• Barry Nutsackle October 19, 2016 at 8:05 pm #

      You must not work with difficult children or I’m guessing you don’t work with students at all.

  11. Marlene May 27, 2013 at 10:09 pm #

    Dear Michael
    My Grade 8 class has “checked out.” I mean that most of them are coasting because there are only 3 weeks of classes left. I have a habit of ignoring misbehaviour, and it has gotten out of hand. I feel like showing movies the rest of the year. Help, please.

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    • Michael Linsin July 16, 2013 at 6:33 am #

      There are a ton of resources you can find online for how to get started, which is the easy part. The hard part for many bloggers is writing and maintenance.

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  13. A disturbed student's opinion October 9, 2013 at 9:58 am #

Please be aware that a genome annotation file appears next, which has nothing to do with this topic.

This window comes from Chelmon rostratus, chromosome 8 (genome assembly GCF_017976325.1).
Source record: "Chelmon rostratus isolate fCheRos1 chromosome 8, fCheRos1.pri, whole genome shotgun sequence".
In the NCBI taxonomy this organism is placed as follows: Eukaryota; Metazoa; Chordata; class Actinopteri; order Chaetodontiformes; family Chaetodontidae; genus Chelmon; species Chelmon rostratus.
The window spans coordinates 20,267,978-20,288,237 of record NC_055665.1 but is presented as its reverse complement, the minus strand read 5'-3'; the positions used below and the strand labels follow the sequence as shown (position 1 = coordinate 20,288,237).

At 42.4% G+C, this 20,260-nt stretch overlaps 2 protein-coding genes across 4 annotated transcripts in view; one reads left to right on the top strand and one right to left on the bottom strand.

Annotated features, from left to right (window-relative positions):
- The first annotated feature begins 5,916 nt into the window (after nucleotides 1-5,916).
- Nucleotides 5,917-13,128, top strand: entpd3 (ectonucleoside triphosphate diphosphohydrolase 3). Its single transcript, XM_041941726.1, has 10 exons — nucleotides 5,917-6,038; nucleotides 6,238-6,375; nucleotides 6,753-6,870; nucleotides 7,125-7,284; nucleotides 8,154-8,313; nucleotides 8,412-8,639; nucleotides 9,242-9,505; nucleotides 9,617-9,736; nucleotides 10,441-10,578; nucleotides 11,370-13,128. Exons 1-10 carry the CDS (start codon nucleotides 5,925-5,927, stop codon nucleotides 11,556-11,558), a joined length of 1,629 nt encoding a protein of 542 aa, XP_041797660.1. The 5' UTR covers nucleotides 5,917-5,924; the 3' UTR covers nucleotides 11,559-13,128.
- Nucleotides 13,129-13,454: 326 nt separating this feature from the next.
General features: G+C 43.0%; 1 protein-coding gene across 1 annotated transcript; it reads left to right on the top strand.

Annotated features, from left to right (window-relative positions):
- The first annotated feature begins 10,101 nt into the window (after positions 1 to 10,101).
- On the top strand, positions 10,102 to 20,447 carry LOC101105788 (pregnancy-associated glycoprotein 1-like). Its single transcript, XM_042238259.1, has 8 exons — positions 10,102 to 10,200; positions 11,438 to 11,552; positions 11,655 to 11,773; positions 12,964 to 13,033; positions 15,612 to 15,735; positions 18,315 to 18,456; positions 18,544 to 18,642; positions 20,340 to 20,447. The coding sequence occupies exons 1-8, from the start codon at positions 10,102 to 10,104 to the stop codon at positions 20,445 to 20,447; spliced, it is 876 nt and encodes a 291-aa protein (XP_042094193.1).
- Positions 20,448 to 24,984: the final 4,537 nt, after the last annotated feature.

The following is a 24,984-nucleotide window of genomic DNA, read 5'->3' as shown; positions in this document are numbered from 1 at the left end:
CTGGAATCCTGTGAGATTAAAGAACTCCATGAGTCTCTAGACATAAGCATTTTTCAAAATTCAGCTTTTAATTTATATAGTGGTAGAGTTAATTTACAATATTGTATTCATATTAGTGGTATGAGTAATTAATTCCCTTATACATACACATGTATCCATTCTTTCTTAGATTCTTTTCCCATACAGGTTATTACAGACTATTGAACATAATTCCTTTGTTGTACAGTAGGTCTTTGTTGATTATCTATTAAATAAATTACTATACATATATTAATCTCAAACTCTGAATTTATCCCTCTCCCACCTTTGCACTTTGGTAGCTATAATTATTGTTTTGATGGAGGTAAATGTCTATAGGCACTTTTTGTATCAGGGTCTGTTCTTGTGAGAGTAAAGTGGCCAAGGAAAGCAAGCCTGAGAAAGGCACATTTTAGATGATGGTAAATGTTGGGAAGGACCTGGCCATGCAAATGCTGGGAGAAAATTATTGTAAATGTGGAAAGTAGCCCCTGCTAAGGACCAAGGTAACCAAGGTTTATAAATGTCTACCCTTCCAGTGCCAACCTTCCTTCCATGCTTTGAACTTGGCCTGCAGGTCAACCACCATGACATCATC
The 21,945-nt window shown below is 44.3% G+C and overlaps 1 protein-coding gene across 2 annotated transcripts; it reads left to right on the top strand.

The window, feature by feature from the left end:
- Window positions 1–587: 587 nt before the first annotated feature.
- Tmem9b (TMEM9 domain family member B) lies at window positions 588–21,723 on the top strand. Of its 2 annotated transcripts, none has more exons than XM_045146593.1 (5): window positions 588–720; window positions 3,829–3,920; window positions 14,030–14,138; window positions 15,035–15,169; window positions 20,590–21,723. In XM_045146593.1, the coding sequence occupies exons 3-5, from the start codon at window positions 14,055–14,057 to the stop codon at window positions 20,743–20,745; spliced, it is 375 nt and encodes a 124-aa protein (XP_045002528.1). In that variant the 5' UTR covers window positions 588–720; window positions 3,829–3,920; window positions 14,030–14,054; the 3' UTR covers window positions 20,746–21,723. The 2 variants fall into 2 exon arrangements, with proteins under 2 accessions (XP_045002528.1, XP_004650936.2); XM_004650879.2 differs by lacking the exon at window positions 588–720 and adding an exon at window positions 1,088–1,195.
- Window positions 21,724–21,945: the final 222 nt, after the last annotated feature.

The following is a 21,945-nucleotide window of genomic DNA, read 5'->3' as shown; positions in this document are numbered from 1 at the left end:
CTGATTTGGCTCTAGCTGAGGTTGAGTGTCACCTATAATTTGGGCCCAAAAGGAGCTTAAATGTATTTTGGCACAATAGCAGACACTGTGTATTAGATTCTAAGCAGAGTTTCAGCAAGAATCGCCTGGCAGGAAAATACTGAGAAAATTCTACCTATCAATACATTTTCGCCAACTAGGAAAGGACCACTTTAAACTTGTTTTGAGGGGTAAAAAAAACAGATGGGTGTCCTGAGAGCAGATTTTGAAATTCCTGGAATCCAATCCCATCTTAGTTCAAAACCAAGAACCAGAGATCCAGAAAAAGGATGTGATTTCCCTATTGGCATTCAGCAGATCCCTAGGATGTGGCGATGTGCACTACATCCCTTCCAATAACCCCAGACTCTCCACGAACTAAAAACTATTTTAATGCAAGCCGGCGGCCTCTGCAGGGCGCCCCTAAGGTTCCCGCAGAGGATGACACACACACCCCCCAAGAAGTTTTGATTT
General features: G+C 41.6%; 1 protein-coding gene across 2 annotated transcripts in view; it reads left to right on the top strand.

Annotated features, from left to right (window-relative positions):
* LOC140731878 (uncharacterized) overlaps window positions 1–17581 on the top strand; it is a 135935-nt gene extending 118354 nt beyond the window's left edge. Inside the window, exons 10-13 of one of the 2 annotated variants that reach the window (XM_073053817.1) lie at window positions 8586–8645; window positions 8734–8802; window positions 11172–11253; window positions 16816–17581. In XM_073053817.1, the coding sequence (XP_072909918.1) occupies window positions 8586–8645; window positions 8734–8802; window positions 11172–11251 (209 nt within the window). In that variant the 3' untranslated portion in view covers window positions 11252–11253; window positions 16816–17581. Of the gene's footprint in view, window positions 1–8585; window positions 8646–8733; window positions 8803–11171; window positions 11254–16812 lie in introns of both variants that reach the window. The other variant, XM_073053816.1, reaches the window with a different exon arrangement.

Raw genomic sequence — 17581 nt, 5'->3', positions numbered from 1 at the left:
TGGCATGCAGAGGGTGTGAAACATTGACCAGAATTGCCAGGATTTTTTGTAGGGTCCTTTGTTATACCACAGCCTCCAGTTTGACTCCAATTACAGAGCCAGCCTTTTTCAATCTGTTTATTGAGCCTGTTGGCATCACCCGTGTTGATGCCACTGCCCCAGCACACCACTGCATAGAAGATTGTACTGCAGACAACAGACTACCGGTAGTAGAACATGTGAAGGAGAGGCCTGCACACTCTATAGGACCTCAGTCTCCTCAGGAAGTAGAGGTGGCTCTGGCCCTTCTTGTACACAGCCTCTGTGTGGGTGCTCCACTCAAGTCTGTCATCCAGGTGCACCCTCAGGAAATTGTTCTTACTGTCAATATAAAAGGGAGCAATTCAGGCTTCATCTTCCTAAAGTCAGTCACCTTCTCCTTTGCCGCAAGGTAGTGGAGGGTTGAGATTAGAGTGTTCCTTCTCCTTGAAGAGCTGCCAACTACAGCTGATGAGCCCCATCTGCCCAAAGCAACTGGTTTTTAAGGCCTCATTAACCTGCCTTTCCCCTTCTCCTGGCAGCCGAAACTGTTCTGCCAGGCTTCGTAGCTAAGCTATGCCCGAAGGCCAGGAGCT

A good teacher should be able to break-down information into an understandable set of points. A good teacher should be knowledgeable in their subject and beyond. A good teacher should like kids, and hopefully know how to work with them. A good teacher should be respected by their students. And most of all, a good teacher should NOT be a saint. A saint should stick to being a saint.
    As a student, I am fed up with the public education system. Teachers (usually unlikable to begin with) are walked on because they are not allowed to berate a disruptive student for the sake of such a student’s ‘delicate constitution’. Nope. If a student’s life can be ruined by a teacher who holds them accountable, then they should stop going to school and immediately start a titillating career of getting babysat by diapers.